I’m pretty excited about finally getting to see Star Trek Into Darkness tomorrow night. I’ve been dodging internet spoilers like it’s my job, and I’m one of the devout Star Trek fans who really digs J.J. Abrams’ take on the franchise. It doesn’t take a lot to please me: Give me time travel, alternate timelines, and Leonard Nimoy, and I’m a happy geek. (Props to Abrams and Fringe for also delivering on all three!)
I just re-watched the 2009 Abrams film, which (spoiler!) I did like a hell of a lot, and I’m happy to say I still enjoy it. In honor of the release of the new film, here’s my non-spoilery review of Star Trek from way back in 2009, which launched me on my Star Trek Re-Watches at Tor.com and The Viewscreen. In the comments, let me know what you think of the Abrams’ films, but no spoilers on Into Darkness until 10:00 p.m. EST tomorrow night, please.
Somebody described the experience of reading great fiction as being caught up in a vivid continuous dream, and I think movies do that better than any other kind of story. Some people say the best movie isn’t as good as the best book, and I say they’re not watching the right movies, or else they’re not watching them the right way.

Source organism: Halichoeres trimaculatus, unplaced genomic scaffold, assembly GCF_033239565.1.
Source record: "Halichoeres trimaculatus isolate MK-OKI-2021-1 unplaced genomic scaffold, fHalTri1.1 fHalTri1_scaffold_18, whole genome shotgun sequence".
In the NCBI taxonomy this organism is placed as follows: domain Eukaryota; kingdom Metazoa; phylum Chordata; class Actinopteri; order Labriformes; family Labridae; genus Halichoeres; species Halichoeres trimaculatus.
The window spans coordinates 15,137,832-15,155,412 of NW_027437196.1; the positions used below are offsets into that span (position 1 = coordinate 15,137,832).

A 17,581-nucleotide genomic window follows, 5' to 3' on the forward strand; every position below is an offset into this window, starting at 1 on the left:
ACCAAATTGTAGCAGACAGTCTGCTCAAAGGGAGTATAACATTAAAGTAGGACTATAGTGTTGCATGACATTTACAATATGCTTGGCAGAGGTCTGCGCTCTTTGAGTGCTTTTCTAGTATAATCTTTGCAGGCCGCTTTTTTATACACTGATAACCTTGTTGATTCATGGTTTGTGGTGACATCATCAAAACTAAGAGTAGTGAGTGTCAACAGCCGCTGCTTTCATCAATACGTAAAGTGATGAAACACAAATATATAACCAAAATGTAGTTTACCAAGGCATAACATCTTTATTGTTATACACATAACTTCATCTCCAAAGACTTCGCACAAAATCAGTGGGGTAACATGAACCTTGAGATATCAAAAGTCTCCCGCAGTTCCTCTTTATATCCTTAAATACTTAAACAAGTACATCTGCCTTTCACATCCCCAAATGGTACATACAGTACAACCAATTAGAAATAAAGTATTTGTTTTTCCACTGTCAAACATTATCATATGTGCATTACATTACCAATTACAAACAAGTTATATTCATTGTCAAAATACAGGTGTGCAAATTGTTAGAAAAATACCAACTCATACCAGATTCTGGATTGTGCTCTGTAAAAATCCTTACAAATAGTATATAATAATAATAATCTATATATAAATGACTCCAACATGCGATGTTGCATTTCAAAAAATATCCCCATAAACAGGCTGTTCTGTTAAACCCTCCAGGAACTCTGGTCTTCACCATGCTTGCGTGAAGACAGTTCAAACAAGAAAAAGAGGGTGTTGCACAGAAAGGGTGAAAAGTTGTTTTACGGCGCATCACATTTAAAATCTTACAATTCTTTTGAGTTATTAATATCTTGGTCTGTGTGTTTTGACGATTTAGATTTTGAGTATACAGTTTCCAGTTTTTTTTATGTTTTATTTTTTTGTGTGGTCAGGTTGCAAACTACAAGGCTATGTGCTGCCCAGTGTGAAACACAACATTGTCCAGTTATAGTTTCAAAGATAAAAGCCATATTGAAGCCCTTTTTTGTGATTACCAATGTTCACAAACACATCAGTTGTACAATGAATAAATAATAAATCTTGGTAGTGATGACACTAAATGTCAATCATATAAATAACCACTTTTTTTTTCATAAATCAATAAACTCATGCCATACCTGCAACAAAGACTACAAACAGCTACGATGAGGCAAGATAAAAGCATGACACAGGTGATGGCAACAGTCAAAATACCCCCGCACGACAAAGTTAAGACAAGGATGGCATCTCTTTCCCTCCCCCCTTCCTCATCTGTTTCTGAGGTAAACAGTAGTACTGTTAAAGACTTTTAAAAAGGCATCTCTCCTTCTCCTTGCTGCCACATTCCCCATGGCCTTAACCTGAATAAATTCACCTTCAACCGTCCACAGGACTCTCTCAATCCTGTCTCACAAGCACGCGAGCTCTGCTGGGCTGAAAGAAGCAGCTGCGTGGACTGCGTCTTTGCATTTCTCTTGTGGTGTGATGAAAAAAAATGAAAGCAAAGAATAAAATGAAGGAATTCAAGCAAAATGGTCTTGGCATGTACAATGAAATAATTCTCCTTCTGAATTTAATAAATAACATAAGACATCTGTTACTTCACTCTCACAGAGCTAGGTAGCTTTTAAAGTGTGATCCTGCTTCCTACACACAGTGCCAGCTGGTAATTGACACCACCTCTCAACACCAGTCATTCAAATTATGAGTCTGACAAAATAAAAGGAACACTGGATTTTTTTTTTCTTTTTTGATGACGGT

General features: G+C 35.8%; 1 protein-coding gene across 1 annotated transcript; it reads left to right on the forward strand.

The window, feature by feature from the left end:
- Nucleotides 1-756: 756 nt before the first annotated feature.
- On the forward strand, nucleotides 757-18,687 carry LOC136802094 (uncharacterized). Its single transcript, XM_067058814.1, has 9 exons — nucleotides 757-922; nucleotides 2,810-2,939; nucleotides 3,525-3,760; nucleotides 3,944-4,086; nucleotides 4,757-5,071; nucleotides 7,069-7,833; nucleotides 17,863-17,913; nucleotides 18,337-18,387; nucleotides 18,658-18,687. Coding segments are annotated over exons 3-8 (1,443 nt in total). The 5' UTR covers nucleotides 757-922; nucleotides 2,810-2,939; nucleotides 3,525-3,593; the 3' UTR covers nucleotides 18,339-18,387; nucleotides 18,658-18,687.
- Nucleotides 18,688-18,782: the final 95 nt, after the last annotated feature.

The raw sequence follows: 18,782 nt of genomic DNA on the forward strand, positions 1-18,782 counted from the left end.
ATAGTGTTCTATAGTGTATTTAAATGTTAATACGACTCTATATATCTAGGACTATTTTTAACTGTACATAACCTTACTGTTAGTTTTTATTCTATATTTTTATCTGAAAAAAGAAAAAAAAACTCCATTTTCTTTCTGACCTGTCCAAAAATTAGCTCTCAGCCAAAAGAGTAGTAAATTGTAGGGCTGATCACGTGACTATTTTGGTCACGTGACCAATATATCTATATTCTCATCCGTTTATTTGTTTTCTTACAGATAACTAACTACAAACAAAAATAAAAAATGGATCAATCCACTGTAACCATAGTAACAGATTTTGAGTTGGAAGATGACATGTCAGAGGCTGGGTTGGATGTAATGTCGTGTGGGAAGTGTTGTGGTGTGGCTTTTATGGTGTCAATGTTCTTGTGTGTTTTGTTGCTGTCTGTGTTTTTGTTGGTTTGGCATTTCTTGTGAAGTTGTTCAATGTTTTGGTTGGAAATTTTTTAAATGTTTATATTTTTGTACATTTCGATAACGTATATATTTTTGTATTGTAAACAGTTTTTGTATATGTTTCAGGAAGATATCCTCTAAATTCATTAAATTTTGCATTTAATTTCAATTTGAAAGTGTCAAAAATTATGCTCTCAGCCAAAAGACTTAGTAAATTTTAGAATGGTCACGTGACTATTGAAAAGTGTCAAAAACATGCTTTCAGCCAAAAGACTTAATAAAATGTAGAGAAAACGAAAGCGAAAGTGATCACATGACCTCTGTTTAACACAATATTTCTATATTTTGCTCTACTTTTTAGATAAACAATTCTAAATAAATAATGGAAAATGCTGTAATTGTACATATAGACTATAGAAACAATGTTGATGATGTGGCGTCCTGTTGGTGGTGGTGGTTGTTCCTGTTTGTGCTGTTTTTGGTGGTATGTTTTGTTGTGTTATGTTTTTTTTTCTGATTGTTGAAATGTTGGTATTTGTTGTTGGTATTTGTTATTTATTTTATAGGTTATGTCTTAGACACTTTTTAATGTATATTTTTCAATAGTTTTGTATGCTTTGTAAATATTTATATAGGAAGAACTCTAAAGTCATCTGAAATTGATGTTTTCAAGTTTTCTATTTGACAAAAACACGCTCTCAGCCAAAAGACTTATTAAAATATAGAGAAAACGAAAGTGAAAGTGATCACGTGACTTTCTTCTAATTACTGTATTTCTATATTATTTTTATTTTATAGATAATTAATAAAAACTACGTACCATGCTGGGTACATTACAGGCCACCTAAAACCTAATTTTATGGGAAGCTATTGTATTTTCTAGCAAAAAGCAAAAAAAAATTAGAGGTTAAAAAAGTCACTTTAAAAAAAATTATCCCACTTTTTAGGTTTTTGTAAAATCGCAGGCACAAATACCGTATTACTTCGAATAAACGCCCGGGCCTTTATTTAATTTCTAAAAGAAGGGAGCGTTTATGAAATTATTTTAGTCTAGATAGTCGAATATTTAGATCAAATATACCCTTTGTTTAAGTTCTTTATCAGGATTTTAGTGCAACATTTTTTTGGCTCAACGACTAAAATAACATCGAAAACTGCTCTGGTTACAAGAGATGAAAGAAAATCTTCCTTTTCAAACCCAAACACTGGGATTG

One of my favorite alternate universe stories–indeed, one of my favorite short stories in general–is “Impossible Dreams” by Tim Pratt. I first read it in the July 2006 issue of Asimov’sScience Fiction, and it instantly felt like one of those things that was made just for me. You know, like that Thundercats/Superman crossover comic, only way way better.
Without spoiling more than I have to (considering I’m featuring it in this blog series), the story is about a cinephile named Pete who happens across a video store from another reality… Which means it offers films from another reality. Think about that for a moment, and then think about all the movies that might have been if the whims of Hollywood had turned out a little differently. “Impossible Dreams” is a love letter to film geeks, calling out some of my own favorite movies and tantalizing me with versions of them I wish I could experience.
I love films–if I could, I’d watch at least one movie a day–and this story hits two other big loves of mine: The Twilight Zone (no surprise) and parallel universes. More than that, it accurately conveys some of the joys of watching films, and the particular pleasure in sharing them with others. I can’t recommend “Impossible Dreams” highly enough, and I hope you’ll take a moment to read it. (Don’t take just my word for it; it won the 2007 Hugo Award for Best Short Story.)
Finally, it seems only fitting that a short story about loving movies should be turned into a film of its own. As it happens, Israeli director Shir Comay has done just that with his 2011 short film, Impossible Dreams, starring Ori Yaniv and Ayala Zilberman. It took me a while to get around to watching it, but I saw it yesterday and it’s a terrific adaptation. I think it works especially well in its 22-minute run time, as it feels like a modern Twilight Zone episode–and even seems specifically designed to evoke that. Check out the full film below in Hebrew with English subtitles. (Here’s the trailer.)
What nonexistent films would you most like to see?